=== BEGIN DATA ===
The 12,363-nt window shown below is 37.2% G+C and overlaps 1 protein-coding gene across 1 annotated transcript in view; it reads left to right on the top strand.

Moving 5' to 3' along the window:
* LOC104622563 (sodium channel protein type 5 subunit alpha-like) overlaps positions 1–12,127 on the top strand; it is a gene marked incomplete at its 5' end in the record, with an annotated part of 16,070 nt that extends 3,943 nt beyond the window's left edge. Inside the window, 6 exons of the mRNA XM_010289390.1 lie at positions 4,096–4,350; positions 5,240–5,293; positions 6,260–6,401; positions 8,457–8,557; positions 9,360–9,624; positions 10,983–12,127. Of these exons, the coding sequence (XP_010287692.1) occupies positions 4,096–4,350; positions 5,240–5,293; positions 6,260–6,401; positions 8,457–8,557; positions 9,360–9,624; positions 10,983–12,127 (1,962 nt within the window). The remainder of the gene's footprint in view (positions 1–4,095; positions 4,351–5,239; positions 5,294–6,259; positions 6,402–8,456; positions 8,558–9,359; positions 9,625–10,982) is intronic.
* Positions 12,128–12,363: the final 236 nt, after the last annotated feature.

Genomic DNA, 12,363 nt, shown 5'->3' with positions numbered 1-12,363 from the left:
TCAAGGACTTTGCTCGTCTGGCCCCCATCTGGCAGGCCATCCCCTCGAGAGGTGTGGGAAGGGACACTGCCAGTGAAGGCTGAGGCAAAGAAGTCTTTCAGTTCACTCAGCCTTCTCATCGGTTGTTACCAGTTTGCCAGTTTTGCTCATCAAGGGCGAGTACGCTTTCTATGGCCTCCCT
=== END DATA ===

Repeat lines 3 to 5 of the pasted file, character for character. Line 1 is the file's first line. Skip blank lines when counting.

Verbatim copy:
* LOC104622563 (sodium channel protein type 5 subunit alpha-like) overlaps positions 1–12,127 on the top strand; it is a gene marked incomplete at its 5' end in the record, with an annotated part of 16,070 nt that extends 3,943 nt beyond the window's left edge. Inside the window, 6 exons of the mRNA XM_010289390.1 lie at positions 4,096–4,350; positions 5,240–5,293; positions 6,260–6,401; positions 8,457–8,557; positions 9,360–9,624; positions 10,983–12,127. Of these exons, the coding sequence (XP_010287692.1) occupies positions 4,096–4,350; positions 5,240–5,293; positions 6,260–6,401; positions 8,457–8,557; positions 9,360–9,624; positions 10,983–12,127 (1,962 nt within the window). The remainder of the gene's footprint in view (positions 1–4,095; positions 4,351–5,239; positions 5,294–6,259; positions 6,402–8,456; positions 8,558–9,359; positions 9,625–10,982) is intronic.
* Positions 12,128–12,363: the final 236 nt, after the last annotated feature.

Genomic DNA, 12,363 nt, shown 5'->3' with positions numbered 1-12,363 from the left: